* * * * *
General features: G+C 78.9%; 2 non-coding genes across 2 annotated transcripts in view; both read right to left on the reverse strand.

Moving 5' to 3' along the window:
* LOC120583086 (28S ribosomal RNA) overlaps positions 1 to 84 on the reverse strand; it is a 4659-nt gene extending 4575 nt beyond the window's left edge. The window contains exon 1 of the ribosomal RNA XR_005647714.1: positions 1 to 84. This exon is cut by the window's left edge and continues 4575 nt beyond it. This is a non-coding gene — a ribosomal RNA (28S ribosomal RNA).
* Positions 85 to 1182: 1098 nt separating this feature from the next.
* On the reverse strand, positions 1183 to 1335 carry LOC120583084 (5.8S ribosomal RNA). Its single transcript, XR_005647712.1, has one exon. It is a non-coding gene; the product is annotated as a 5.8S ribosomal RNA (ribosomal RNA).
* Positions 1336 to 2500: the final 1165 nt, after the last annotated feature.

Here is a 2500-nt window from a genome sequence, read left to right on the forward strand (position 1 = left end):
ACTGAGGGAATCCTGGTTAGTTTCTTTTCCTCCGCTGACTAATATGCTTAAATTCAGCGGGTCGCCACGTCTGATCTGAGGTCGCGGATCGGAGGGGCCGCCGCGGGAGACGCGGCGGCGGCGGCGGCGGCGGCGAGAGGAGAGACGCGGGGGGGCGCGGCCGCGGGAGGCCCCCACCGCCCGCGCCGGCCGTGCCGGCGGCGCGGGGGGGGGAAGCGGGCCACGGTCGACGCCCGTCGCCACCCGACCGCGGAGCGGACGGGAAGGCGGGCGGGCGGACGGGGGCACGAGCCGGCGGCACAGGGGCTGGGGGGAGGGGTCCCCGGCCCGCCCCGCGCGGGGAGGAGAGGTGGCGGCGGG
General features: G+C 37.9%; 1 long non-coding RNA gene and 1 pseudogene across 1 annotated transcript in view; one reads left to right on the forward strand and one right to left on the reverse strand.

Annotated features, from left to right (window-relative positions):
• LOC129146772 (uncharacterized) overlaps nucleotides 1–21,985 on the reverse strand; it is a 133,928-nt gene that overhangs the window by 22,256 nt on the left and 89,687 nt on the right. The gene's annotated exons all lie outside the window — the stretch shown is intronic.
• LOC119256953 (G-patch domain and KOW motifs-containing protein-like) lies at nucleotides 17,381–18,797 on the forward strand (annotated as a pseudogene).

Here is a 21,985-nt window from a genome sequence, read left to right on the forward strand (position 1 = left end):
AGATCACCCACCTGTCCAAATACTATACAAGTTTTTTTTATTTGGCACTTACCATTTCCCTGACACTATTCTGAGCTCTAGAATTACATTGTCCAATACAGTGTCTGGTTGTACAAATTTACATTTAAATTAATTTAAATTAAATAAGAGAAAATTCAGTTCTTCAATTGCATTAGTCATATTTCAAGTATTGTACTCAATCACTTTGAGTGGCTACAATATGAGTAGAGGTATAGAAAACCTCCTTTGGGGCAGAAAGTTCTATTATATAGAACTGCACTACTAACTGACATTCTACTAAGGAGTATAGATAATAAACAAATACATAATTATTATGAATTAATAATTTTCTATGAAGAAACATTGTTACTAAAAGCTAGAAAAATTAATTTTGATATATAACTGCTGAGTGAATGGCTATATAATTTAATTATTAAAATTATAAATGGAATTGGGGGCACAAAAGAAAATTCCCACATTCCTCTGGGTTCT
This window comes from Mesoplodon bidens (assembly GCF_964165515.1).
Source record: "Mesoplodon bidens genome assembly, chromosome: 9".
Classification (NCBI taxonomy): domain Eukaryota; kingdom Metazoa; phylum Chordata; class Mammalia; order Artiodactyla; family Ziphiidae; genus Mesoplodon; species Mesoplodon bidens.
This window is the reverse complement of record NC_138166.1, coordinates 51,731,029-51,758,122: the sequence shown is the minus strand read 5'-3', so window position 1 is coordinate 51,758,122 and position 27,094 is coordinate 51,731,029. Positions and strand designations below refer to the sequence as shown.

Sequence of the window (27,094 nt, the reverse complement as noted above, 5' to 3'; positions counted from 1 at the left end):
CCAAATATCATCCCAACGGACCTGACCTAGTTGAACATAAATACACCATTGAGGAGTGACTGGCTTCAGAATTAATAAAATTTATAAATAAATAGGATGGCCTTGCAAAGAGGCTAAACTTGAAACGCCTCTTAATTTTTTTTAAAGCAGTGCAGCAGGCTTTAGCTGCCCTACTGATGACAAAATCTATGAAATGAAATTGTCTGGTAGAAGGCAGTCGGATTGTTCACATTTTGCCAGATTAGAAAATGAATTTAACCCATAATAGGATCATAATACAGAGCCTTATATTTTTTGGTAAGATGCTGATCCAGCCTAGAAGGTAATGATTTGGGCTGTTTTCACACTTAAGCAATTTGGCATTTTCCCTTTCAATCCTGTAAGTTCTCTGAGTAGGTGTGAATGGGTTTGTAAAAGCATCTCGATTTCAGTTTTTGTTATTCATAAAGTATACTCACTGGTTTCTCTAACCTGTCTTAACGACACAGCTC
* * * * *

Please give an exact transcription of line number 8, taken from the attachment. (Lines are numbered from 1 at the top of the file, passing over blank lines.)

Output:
ACTGAGGGAATCCTGGTTAGTTTCTTTTCCTCCGCTGACTAATATGCTTAAATTCAGCGGGTCGCCACGTCTGATCTGAGGTCGCGGATCGGAGGGGCCGCCGCGGGAGACGCGGCGGCGGCGGCGGCGGCGGCGAGAGGAGAGACGCGGGGGGGCGCGGCCGCGGGAGGCCCCCACCGCCCGCGCCGGCCGTGCCGGCGGCGCGGGGGGGGGAAGCGGGCCACGGTCGACGCCCGTCGCCACCCGACCGCGGAGCGGACGGGAAGGCGGGCGGGCGGACGGGGGCACGAGCCGGCGGCACAGGGGCTGGGGGGAGGGGTCCCCGGCCCGCCCCGCGCGGGGAGGAGAGGTGGCGGCGGG